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Publication numberUS5167528 A
Publication typeGrant
Application numberUS 07/685,656
Publication dateDec 1, 1992
Filing dateApr 16, 1991
Priority dateApr 20, 1990
Fee statusPaid
Publication number07685656, 685656, US 5167528 A, US 5167528A, US-A-5167528, US5167528 A, US5167528A
InventorsYouichi Nishiyama, Hisahiro Ono
Original AssigneeMatsushita Electric Works, Ltd.
Export CitationBiBTeX, EndNote, RefMan
External Links: USPTO, USPTO Assignment, Espacenet
Method of manufacturing an electrical connector
US 5167528 A
Abstract
A connector includes a pair of housings mutually engageable integrally, and a plurality of contactors secured at their base portions to each of the housings so that the contactors of the both housings are contactable with each other respectively at their free ends when the housings are engaged integral to each other, mutually with a clicking resiliency provided by means of a sloped step made in each contactor between the base and free end portions, whereby the contactor capable of providing a reliable clicking action denoting completion of the connection is rendered manufacturable without requiring highly precise administration.
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Claims(2)
What is claimed is:
1. A method for manufacturing a connector which comprises a pair of housings engageable with each other and contactors secured at their base portion by a bottom wall part of each of said housings for resilient contact at contacting point of free end portion with corresponding ones of said contactors of the other housing, the method comprising the steps of preparing a pair of upper and lower dies mutually defining between them first and second recesses and a parting line having grooves substantially of an identical width with said contactors, first recess being provided for accommodating therein said base portion and free end portion of each of the contactors including a sloped step made between the base and free end portions for providing a clicking action, inserting the base portions of the respective contactors in the grooves of said dies and the free end portions of the contactors in said first recess of the dies, engaging the upper and lower dies with each other to close said first recess with the base portions of the contactors in said grooves and the dies in engagement, and pouring a synthetic resin into said second recess to integrally mold the housing with the base portions of the contactors.
2. The method of claim 1, wherein said contactors are each respectively of a bar-shaped member formed as punched out of a thin metal plate and made to have said base portion, sloped step and free end portion which has said contacting between the base and free end portions by means of a bending point, and the steps further comprise, subsequent to said step of pouring the synthetic resin, a step of bending an extended end part of the base portion of the contactors at a position close to said bottom wall part of said housing.
Description
BACKGROUND OF THE INVENTION

This invention relates to connectors and methods for manufacturing the same.

The connectors of the kind referred to find their utility specifically when used at a multiple-wire connecting section in various types of wiring systems.

DESCRIPTION OF RELATED ART

For the connector of the kind referred to, an example has been disclosed in Japanese Laid-Open Utility Model Publication of A. Shimada, in which one of a pair of housings made of a synthetic resin is formed to have a projecting wall while the other housing is provided with a recess for accommodating the projecting wall so that the both housings will be engageable with each other, contactors of bar-shaped conducting metal material are provided on both sides of the projecting wall and opposing side walls of the recess, and the corresponding ones of the contactors are mutually contactable upon the engagement of the both housings.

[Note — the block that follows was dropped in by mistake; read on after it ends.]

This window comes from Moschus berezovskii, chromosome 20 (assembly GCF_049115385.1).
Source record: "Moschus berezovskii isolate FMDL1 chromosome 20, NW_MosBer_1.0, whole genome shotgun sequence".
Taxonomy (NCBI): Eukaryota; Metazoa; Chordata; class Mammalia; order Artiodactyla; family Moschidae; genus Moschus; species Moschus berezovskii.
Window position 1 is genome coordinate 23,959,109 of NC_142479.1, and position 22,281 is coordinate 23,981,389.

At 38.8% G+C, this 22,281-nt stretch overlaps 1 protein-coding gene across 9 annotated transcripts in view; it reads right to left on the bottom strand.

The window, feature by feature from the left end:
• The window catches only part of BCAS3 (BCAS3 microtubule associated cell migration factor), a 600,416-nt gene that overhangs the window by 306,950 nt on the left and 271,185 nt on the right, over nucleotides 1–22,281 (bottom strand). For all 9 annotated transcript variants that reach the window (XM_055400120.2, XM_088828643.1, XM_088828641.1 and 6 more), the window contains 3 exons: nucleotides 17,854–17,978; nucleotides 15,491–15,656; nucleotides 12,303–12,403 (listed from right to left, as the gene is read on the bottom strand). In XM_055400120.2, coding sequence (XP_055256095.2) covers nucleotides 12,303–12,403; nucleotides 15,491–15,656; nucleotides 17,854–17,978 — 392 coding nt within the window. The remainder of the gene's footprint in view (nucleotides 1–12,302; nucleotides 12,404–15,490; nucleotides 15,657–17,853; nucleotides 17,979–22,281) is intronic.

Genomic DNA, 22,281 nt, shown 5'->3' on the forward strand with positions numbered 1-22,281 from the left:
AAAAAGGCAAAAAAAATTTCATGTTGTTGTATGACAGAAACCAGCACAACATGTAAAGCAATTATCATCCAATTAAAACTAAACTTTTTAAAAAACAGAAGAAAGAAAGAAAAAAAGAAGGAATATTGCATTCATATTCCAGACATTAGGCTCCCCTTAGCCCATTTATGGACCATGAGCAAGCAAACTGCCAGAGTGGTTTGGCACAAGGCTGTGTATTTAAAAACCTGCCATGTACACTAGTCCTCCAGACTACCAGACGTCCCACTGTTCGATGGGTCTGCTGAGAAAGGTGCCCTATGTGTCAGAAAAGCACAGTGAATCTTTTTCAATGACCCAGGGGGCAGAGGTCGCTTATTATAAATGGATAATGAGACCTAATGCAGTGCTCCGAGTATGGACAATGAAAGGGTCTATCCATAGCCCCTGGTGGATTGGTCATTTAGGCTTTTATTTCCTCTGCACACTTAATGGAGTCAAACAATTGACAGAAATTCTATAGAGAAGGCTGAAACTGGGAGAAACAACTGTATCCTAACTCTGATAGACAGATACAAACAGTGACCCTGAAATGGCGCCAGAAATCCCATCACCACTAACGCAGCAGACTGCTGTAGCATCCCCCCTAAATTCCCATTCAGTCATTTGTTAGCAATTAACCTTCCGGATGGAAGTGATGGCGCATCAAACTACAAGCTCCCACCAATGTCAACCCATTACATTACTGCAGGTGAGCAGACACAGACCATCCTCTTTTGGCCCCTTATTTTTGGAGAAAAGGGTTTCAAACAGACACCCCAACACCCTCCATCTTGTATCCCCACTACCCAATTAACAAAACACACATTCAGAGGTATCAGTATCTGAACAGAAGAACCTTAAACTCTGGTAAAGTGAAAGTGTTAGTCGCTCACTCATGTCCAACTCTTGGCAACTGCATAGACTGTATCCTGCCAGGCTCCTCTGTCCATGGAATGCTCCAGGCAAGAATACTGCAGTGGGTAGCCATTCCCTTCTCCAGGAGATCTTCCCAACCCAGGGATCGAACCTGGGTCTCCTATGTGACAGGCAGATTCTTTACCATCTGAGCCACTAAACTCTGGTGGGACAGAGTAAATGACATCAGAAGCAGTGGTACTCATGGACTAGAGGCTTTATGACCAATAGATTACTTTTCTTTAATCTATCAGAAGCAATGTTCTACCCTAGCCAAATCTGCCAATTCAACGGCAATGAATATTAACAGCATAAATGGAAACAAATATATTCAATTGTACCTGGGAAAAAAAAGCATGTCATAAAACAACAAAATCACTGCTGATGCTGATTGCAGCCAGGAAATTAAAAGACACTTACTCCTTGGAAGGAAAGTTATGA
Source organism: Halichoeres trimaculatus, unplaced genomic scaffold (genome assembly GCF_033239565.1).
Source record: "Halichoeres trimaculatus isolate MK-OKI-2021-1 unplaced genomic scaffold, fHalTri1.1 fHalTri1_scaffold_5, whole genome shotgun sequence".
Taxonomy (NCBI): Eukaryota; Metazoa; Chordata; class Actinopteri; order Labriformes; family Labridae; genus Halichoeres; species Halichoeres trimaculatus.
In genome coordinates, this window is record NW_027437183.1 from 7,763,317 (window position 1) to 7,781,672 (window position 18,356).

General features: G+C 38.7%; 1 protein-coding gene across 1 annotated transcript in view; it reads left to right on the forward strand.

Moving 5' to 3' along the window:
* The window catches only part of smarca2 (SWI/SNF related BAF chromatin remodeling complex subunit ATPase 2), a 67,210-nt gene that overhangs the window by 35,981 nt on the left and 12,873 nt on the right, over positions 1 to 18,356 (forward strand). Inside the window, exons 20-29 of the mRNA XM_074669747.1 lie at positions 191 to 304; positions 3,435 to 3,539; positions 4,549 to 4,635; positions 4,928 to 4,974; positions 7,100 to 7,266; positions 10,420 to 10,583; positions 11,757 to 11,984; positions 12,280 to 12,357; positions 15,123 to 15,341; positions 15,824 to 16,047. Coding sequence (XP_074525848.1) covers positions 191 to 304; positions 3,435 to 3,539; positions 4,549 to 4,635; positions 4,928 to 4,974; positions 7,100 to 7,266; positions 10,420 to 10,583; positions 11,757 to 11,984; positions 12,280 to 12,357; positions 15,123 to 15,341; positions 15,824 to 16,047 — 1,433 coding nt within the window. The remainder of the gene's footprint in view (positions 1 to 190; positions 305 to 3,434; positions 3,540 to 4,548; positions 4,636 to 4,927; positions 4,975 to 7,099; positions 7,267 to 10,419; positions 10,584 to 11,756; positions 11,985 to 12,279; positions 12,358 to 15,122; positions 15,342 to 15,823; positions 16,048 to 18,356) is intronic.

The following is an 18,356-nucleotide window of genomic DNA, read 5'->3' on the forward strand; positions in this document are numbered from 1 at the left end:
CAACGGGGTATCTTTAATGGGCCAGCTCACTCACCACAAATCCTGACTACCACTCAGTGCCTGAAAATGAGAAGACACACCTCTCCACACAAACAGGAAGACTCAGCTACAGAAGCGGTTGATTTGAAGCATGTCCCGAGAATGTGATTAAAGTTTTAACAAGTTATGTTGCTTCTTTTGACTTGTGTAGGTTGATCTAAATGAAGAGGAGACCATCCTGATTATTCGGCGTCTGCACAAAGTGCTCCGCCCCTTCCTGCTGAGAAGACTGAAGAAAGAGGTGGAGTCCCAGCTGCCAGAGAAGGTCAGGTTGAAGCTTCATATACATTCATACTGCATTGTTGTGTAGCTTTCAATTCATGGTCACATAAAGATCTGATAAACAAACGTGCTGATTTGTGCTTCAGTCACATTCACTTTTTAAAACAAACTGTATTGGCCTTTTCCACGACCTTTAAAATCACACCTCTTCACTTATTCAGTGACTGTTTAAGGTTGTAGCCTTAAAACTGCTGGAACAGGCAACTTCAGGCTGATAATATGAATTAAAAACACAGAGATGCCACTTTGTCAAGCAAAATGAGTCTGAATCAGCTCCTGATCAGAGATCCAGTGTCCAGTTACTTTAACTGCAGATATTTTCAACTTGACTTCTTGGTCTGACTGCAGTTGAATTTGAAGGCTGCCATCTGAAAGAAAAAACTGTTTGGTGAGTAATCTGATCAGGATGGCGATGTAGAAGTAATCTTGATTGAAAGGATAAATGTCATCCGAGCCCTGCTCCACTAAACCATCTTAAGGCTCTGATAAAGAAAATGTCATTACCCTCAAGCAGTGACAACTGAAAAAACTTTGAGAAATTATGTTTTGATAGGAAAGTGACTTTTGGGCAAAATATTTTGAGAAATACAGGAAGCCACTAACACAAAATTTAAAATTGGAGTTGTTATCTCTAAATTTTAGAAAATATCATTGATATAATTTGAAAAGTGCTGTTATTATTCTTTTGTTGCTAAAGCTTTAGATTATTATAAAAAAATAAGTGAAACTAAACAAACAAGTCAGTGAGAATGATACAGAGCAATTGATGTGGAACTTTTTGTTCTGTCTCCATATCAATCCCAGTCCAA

In this instance of the known connector, the contactors are provided in the identical configuration throughout the ones on both sides of the projecting wall of the one housing and the ones on the opposing side walls of the recess of the other housing, so that these conductors are embedded at their base end portion in the housings while they are respectively provided with a tapered face slanted toward free end portion and swelled at the free end to be a contacting part by means of an expanding work or the like, corresponding ones of the contactors come into contact with each other at two points when the pair of the housing are engaged to each other so as to attain a highly reliable connection between the contactors of the both housings.

In the engagement of the both connector housings, however, the swelled contacting parts are caused to simply slide along the tapered face, so that it has been uneasy to clearly determine with finger tip of the like tactile sense and, if the contactors are inserted beyond a proper contacting degree between the contactors, there arises a problem that the housings are thereby caused to be damaged. While it may be possible, on the other hand, to arrange the contactors so that corresponding ones of the contactors are properly brought into contact at two points with each other when the pair of the housings are intimately engaged to each other, the tapered faces of the respective contactors are required to be so controlled as to be constant in the tapered angle, whereby it is made necessary to execute the expansion work or the like with a highly controlled amount of the working, and there arises a problem that the manufacture becomes extremely complicated. This tendency becomes more remarkable as the contactors are made smaller and, when the contactors are formed through the expansion work, it becomes more complicated to deal with expansion fins as the contactors are made smaller, so as to render the manufacture to be difficult in general, to be detrimental in elevated costs.